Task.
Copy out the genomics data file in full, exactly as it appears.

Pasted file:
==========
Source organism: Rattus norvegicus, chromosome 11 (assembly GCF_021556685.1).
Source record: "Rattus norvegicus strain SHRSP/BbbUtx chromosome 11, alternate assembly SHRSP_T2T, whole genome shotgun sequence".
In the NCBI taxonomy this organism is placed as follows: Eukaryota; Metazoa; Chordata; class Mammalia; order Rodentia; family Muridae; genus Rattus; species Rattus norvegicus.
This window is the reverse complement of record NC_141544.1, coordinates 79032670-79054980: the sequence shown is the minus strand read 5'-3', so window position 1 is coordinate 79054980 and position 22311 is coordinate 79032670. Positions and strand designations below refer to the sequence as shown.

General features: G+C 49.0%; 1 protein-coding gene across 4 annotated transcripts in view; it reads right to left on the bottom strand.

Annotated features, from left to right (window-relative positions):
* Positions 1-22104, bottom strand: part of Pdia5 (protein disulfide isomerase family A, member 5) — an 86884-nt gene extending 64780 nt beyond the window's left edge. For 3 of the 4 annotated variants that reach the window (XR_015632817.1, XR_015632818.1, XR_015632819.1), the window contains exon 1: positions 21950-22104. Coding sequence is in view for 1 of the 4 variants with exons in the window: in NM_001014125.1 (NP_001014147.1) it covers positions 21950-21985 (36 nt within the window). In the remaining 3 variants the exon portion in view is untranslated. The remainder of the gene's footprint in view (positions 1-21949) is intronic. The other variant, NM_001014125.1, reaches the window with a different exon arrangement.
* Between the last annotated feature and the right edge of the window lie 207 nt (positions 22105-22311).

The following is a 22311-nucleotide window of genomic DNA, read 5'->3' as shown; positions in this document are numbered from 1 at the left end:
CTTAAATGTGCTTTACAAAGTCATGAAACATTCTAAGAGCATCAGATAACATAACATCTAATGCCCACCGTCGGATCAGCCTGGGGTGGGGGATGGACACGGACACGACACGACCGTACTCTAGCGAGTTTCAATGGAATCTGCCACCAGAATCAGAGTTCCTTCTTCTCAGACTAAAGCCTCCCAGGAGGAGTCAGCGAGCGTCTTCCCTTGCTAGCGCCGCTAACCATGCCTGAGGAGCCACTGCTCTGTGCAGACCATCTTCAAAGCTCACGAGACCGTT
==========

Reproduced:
Source organism: Rattus norvegicus, chromosome 11 (assembly GCF_021556685.1).
Source record: "Rattus norvegicus strain SHRSP/BbbUtx chromosome 11, alternate assembly SHRSP_T2T, whole genome shotgun sequence".
In the NCBI taxonomy this organism is placed as follows: Eukaryota; Metazoa; Chordata; class Mammalia; order Rodentia; family Muridae; genus Rattus; species Rattus norvegicus.
This window is the reverse complement of record NC_141544.1, coordinates 79032670-79054980: the sequence shown is the minus strand read 5'-3', so window position 1 is coordinate 79054980 and position 22311 is coordinate 79032670. Positions and strand designations below refer to the sequence as shown.

General features: G+C 49.0%; 1 protein-coding gene across 4 annotated transcripts in view; it reads right to left on the bottom strand.

Annotated features, from left to right (window-relative positions):
* Positions 1-22104, bottom strand: part of Pdia5 (protein disulfide isomerase family A, member 5) — an 86884-nt gene extending 64780 nt beyond the window's left edge. For 3 of the 4 annotated variants that reach the window (XR_015632817.1, XR_015632818.1, XR_015632819.1), the window contains exon 1: positions 21950-22104. Coding sequence is in view for 1 of the 4 variants with exons in the window: in NM_001014125.1 (NP_001014147.1) it covers positions 21950-21985 (36 nt within the window). In the remaining 3 variants the exon portion in view is untranslated. The remainder of the gene's footprint in view (positions 1-21949) is intronic. The other variant, NM_001014125.1, reaches the window with a different exon arrangement.
* Between the last annotated feature and the right edge of the window lie 207 nt (positions 22105-22311).

The following is a 22311-nucleotide window of genomic DNA, read 5'->3' as shown; positions in this document are numbered from 1 at the left end:
CTTAAATGTGCTTTACAAAGTCATGAAACATTCTAAGAGCATCAGATAACATAACATCTAATGCCCACCGTCGGATCAGCCTGGGGTGGGGGATGGACACGGACACGACACGACCGTACTCTAGCGAGTTTCAATGGAATCTGCCACCAGAATCAGAGTTCCTTCTTCTCAGACTAAAGCCTCCCAGGAGGAGTCAGCGAGCGTCTTCCCTTGCTAGCGCCGCTAACCATGCCTGAGGAGCCACTGCTCTGTGCAGACCATCTTCAAAGCTCACGAGACCGTT